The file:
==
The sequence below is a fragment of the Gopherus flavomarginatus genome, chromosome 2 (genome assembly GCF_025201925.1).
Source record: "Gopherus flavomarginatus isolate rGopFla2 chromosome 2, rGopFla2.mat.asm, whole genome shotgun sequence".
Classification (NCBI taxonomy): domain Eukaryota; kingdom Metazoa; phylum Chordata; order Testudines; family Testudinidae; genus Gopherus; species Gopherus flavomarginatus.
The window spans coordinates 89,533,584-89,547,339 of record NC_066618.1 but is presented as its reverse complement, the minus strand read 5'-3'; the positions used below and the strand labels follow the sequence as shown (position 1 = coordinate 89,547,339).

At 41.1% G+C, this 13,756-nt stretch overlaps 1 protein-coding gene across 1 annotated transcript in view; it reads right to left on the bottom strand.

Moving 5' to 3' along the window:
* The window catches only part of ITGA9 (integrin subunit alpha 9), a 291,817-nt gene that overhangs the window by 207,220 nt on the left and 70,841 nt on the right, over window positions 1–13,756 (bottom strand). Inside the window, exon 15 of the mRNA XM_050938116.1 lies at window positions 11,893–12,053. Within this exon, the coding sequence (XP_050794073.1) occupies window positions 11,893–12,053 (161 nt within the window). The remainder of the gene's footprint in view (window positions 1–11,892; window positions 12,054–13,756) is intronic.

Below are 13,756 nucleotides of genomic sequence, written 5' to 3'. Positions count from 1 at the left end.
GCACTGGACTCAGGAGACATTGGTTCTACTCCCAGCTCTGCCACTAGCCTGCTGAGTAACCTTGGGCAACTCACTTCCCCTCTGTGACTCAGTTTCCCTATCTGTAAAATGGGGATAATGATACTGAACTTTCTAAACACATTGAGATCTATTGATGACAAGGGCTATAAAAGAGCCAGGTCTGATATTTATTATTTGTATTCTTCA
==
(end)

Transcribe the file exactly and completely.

The sequence below is a fragment of the Gopherus flavomarginatus genome, chromosome 2 (genome assembly GCF_025201925.1).
Source record: "Gopherus flavomarginatus isolate rGopFla2 chromosome 2, rGopFla2.mat.asm, whole genome shotgun sequence".
Classification (NCBI taxonomy): domain Eukaryota; kingdom Metazoa; phylum Chordata; order Testudines; family Testudinidae; genus Gopherus; species Gopherus flavomarginatus.
The window spans coordinates 89,533,584-89,547,339 of record NC_066618.1 but is presented as its reverse complement, the minus strand read 5'-3'; the positions used below and the strand labels follow the sequence as shown (position 1 = coordinate 89,547,339).

At 41.1% G+C, this 13,756-nt stretch overlaps 1 protein-coding gene across 1 annotated transcript in view; it reads right to left on the bottom strand.

Moving 5' to 3' along the window:
* The window catches only part of ITGA9 (integrin subunit alpha 9), a 291,817-nt gene that overhangs the window by 207,220 nt on the left and 70,841 nt on the right, over window positions 1–13,756 (bottom strand). Inside the window, exon 15 of the mRNA XM_050938116.1 lies at window positions 11,893–12,053. Within this exon, the coding sequence (XP_050794073.1) occupies window positions 11,893–12,053 (161 nt within the window). The remainder of the gene's footprint in view (window positions 1–11,892; window positions 12,054–13,756) is intronic.

Below are 13,756 nucleotides of genomic sequence, written 5' to 3'. Positions count from 1 at the left end.
GCACTGGACTCAGGAGACATTGGTTCTACTCCCAGCTCTGCCACTAGCCTGCTGAGTAACCTTGGGCAACTCACTTCCCCTCTGTGACTCAGTTTCCCTATCTGTAAAATGGGGATAATGATACTGAACTTTCTAAACACATTGAGATCTATTGATGACAAGGGCTATAAAAGAGCCAGGTCTGATATTTATTATTTGTATTCTTCA